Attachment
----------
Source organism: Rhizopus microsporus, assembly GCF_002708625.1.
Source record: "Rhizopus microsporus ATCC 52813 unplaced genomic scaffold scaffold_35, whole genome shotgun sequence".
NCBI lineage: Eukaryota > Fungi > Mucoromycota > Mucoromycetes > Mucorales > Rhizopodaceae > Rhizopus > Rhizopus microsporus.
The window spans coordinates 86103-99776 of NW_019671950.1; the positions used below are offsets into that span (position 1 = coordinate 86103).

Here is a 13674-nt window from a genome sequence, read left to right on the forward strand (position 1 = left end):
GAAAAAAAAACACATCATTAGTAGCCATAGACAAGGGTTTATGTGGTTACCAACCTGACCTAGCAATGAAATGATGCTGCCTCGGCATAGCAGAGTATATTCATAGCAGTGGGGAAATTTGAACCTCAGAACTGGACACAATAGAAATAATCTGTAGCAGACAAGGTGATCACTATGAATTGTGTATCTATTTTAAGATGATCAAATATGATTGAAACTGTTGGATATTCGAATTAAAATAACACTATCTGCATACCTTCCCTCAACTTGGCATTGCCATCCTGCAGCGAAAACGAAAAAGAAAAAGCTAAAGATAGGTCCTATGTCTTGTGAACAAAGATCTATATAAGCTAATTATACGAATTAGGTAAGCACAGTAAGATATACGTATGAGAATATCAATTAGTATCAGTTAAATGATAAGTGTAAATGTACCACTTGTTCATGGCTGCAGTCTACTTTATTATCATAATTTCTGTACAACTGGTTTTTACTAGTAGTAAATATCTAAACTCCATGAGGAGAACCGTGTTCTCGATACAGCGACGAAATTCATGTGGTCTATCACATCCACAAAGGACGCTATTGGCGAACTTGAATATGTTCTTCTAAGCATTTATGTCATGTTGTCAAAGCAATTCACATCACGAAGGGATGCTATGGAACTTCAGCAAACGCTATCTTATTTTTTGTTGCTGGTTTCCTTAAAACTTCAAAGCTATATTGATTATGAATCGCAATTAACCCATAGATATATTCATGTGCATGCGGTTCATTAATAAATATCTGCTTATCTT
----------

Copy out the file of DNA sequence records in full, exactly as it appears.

Source organism: Rhizopus microsporus, assembly GCF_002708625.1.
Source record: "Rhizopus microsporus ATCC 52813 unplaced genomic scaffold scaffold_35, whole genome shotgun sequence".
NCBI lineage: Eukaryota > Fungi > Mucoromycota > Mucoromycetes > Mucorales > Rhizopodaceae > Rhizopus > Rhizopus microsporus.
The window spans coordinates 86103-99776 of NW_019671950.1; the positions used below are offsets into that span (position 1 = coordinate 86103).

Here is a 13674-nt window from a genome sequence, read left to right on the forward strand (position 1 = left end):
GAAAAAAAAACACATCATTAGTAGCCATAGACAAGGGTTTATGTGGTTACCAACCTGACCTAGCAATGAAATGATGCTGCCTCGGCATAGCAGAGTATATTCATAGCAGTGGGGAAATTTGAACCTCAGAACTGGACACAATAGAAATAATCTGTAGCAGACAAGGTGATCACTATGAATTGTGTATCTATTTTAAGATGATCAAATATGATTGAAACTGTTGGATATTCGAATTAAAATAACACTATCTGCATACCTTCCCTCAACTTGGCATTGCCATCCTGCAGCGAAAACGAAAAAGAAAAAGCTAAAGATAGGTCCTATGTCTTGTGAACAAAGATCTATATAAGCTAATTATACGAATTAGGTAAGCACAGTAAGATATACGTATGAGAATATCAATTAGTATCAGTTAAATGATAAGTGTAAATGTACCACTTGTTCATGGCTGCAGTCTACTTTATTATCATAATTTCTGTACAACTGGTTTTTACTAGTAGTAAATATCTAAACTCCATGAGGAGAACCGTGTTCTCGATACAGCGACGAAATTCATGTGGTCTATCACATCCACAAAGGACGCTATTGGCGAACTTGAATATGTTCTTCTAAGCATTTATGTCATGTTGTCAAAGCAATTCACATCACGAAGGGATGCTATGGAACTTCAGCAAACGCTATCTTATTTTTTGTTGCTGGTTTCCTTAAAACTTCAAAGCTATATTGATTATGAATCGCAATTAACCCATAGATATATTCATGTGCATGCGGTTCATTAATAAATATCTGCTTATCTT